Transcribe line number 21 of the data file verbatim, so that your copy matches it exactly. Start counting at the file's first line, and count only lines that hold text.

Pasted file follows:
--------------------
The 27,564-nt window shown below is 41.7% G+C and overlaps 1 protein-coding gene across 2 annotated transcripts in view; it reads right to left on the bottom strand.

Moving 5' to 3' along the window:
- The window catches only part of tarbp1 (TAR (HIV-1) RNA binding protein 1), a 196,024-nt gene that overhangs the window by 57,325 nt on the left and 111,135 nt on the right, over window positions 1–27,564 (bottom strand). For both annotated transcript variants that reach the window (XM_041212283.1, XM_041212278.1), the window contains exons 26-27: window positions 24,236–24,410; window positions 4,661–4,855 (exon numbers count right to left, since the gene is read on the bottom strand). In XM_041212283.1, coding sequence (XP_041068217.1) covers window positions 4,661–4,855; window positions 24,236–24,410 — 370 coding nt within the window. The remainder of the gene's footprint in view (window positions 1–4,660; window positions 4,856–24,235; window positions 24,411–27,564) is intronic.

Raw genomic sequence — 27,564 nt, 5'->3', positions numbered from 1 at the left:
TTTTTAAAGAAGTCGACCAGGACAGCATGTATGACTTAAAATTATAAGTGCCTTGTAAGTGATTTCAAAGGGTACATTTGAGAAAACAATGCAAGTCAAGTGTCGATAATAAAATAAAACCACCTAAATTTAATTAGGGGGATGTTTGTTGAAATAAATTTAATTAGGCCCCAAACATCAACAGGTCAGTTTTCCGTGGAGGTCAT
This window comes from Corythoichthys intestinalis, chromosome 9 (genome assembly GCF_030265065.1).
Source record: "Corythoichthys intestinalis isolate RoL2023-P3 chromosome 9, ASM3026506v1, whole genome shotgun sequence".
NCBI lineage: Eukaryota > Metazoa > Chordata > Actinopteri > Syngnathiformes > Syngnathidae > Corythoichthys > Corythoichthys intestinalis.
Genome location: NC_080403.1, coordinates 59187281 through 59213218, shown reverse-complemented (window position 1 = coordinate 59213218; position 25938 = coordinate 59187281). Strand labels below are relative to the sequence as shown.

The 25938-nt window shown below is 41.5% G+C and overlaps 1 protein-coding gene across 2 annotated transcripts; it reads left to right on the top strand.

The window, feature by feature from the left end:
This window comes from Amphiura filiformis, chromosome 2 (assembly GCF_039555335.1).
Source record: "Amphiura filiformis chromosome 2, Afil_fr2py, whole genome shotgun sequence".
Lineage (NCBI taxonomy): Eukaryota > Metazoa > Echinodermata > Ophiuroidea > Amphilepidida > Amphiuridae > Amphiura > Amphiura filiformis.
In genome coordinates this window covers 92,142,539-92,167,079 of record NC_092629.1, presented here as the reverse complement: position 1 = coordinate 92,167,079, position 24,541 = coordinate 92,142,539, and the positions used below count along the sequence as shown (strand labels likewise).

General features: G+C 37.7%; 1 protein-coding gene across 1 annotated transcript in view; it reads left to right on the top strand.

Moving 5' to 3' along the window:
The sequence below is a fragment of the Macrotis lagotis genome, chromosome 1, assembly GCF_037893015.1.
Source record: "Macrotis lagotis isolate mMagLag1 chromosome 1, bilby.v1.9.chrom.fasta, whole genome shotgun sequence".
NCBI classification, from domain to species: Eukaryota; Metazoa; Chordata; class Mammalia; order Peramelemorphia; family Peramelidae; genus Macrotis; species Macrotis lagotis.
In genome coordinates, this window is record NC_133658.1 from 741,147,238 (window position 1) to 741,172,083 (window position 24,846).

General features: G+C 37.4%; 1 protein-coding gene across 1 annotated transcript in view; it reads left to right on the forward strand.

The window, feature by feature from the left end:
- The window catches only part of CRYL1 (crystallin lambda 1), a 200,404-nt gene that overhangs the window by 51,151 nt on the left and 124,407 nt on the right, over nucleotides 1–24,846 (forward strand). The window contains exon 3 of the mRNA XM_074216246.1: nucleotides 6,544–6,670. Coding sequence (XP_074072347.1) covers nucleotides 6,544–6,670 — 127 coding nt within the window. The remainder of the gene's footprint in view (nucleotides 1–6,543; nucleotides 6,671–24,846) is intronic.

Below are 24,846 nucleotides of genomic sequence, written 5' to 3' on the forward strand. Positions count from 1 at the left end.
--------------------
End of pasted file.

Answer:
In genome coordinates, this window is record NC_133658.1 from 741,147,238 (window position 1) to 741,172,083 (window position 24,846).